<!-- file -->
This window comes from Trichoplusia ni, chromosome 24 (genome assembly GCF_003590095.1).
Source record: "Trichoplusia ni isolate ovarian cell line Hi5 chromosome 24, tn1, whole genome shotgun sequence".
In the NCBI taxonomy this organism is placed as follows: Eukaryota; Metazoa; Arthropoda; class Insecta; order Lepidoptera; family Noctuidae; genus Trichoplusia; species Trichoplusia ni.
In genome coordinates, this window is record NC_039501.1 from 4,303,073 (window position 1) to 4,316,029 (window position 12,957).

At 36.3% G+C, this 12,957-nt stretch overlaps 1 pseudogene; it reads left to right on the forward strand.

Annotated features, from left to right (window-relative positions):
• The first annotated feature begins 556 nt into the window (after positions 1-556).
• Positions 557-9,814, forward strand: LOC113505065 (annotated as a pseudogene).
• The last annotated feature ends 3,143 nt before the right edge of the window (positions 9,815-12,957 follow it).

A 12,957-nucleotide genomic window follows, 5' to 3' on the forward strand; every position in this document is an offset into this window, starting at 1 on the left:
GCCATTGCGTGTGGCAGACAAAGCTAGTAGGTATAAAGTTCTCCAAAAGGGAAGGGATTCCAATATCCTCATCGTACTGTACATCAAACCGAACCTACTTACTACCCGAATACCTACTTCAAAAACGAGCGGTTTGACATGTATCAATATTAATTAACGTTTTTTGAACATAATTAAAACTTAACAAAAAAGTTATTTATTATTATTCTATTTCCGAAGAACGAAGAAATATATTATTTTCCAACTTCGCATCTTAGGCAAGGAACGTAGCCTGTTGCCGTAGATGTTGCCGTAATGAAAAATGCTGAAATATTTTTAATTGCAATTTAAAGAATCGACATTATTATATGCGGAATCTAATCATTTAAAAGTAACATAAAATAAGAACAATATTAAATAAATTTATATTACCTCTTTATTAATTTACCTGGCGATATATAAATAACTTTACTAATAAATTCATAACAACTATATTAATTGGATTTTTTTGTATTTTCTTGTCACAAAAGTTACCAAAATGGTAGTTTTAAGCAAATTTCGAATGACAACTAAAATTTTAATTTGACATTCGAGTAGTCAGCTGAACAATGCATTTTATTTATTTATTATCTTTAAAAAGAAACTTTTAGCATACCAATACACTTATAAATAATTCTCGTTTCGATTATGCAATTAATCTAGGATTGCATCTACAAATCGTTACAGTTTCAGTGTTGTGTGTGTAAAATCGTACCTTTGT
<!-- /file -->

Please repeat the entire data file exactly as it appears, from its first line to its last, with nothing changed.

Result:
This window comes from Trichoplusia ni, chromosome 24 (genome assembly GCF_003590095.1).
Source record: "Trichoplusia ni isolate ovarian cell line Hi5 chromosome 24, tn1, whole genome shotgun sequence".
In the NCBI taxonomy this organism is placed as follows: Eukaryota; Metazoa; Arthropoda; class Insecta; order Lepidoptera; family Noctuidae; genus Trichoplusia; species Trichoplusia ni.
In genome coordinates, this window is record NC_039501.1 from 4,303,073 (window position 1) to 4,316,029 (window position 12,957).

At 36.3% G+C, this 12,957-nt stretch overlaps 1 pseudogene; it reads left to right on the forward strand.

Annotated features, from left to right (window-relative positions):
• The first annotated feature begins 556 nt into the window (after positions 1-556).
• Positions 557-9,814, forward strand: LOC113505065 (annotated as a pseudogene).
• The last annotated feature ends 3,143 nt before the right edge of the window (positions 9,815-12,957 follow it).

A 12,957-nucleotide genomic window follows, 5' to 3' on the forward strand; every position in this document is an offset into this window, starting at 1 on the left:
GCCATTGCGTGTGGCAGACAAAGCTAGTAGGTATAAAGTTCTCCAAAAGGGAAGGGATTCCAATATCCTCATCGTACTGTACATCAAACCGAACCTACTTACTACCCGAATACCTACTTCAAAAACGAGCGGTTTGACATGTATCAATATTAATTAACGTTTTTTGAACATAATTAAAACTTAACAAAAAAGTTATTTATTATTATTCTATTTCCGAAGAACGAAGAAATATATTATTTTCCAACTTCGCATCTTAGGCAAGGAACGTAGCCTGTTGCCGTAGATGTTGCCGTAATGAAAAATGCTGAAATATTTTTAATTGCAATTTAAAGAATCGACATTATTATATGCGGAATCTAATCATTTAAAAGTAACATAAAATAAGAACAATATTAAATAAATTTATATTACCTCTTTATTAATTTACCTGGCGATATATAAATAACTTTACTAATAAATTCATAACAACTATATTAATTGGATTTTTTTGTATTTTCTTGTCACAAAAGTTACCAAAATGGTAGTTTTAAGCAAATTTCGAATGACAACTAAAATTTTAATTTGACATTCGAGTAGTCAGCTGAACAATGCATTTTATTTATTTATTATCTTTAAAAAGAAACTTTTAGCATACCAATACACTTATAAATAATTCTCGTTTCGATTATGCAATTAATCTAGGATTGCATCTACAAATCGTTACAGTTTCAGTGTTGTGTGTGTAAAATCGTACCTTTGT